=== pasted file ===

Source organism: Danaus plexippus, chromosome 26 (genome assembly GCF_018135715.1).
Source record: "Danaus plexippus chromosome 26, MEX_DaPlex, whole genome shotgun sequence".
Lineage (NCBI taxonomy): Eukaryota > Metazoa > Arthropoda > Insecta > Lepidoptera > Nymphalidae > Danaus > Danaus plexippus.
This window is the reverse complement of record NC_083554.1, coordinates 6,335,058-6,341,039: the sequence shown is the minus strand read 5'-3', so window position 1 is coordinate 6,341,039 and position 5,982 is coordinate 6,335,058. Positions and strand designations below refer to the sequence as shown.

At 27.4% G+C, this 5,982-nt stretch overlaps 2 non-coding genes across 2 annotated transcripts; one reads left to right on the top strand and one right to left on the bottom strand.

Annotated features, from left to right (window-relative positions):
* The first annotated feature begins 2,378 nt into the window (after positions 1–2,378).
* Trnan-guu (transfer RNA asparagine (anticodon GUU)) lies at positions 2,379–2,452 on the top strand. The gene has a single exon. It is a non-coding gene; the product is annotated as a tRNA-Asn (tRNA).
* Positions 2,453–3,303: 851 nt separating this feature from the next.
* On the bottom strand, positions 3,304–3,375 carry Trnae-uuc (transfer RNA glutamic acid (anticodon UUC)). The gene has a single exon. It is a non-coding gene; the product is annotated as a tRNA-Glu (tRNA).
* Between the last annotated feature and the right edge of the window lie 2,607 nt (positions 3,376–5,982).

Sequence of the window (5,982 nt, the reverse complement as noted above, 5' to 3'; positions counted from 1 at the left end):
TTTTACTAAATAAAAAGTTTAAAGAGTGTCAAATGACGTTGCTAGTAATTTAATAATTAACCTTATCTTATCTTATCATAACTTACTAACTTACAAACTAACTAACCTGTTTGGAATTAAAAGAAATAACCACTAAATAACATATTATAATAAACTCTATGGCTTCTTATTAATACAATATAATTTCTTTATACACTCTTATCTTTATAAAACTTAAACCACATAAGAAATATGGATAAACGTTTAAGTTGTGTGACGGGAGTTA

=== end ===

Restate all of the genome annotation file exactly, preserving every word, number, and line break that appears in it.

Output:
Source organism: Danaus plexippus, chromosome 26 (genome assembly GCF_018135715.1).
Source record: "Danaus plexippus chromosome 26, MEX_DaPlex, whole genome shotgun sequence".
Lineage (NCBI taxonomy): Eukaryota > Metazoa > Arthropoda > Insecta > Lepidoptera > Nymphalidae > Danaus > Danaus plexippus.
This window is the reverse complement of record NC_083554.1, coordinates 6,335,058-6,341,039: the sequence shown is the minus strand read 5'-3', so window position 1 is coordinate 6,341,039 and position 5,982 is coordinate 6,335,058. Positions and strand designations below refer to the sequence as shown.

At 27.4% G+C, this 5,982-nt stretch overlaps 2 non-coding genes across 2 annotated transcripts; one reads left to right on the top strand and one right to left on the bottom strand.

Annotated features, from left to right (window-relative positions):
* The first annotated feature begins 2,378 nt into the window (after positions 1–2,378).
* Trnan-guu (transfer RNA asparagine (anticodon GUU)) lies at positions 2,379–2,452 on the top strand. The gene has a single exon. It is a non-coding gene; the product is annotated as a tRNA-Asn (tRNA).
* Positions 2,453–3,303: 851 nt separating this feature from the next.
* On the bottom strand, positions 3,304–3,375 carry Trnae-uuc (transfer RNA glutamic acid (anticodon UUC)). The gene has a single exon. It is a non-coding gene; the product is annotated as a tRNA-Glu (tRNA).
* Between the last annotated feature and the right edge of the window lie 2,607 nt (positions 3,376–5,982).

Sequence of the window (5,982 nt, the reverse complement as noted above, 5' to 3'; positions counted from 1 at the left end):
TTTTACTAAATAAAAAGTTTAAAGAGTGTCAAATGACGTTGCTAGTAATTTAATAATTAACCTTATCTTATCTTATCATAACTTACTAACTTACAAACTAACTAACCTGTTTGGAATTAAAAGAAATAACCACTAAATAACATATTATAATAAACTCTATGGCTTCTTATTAATACAATATAATTTCTTTATACACTCTTATCTTTATAAAACTTAAACCACATAAGAAATATGGATAAACGTTTAAGTTGTGTGACGGGAGTTA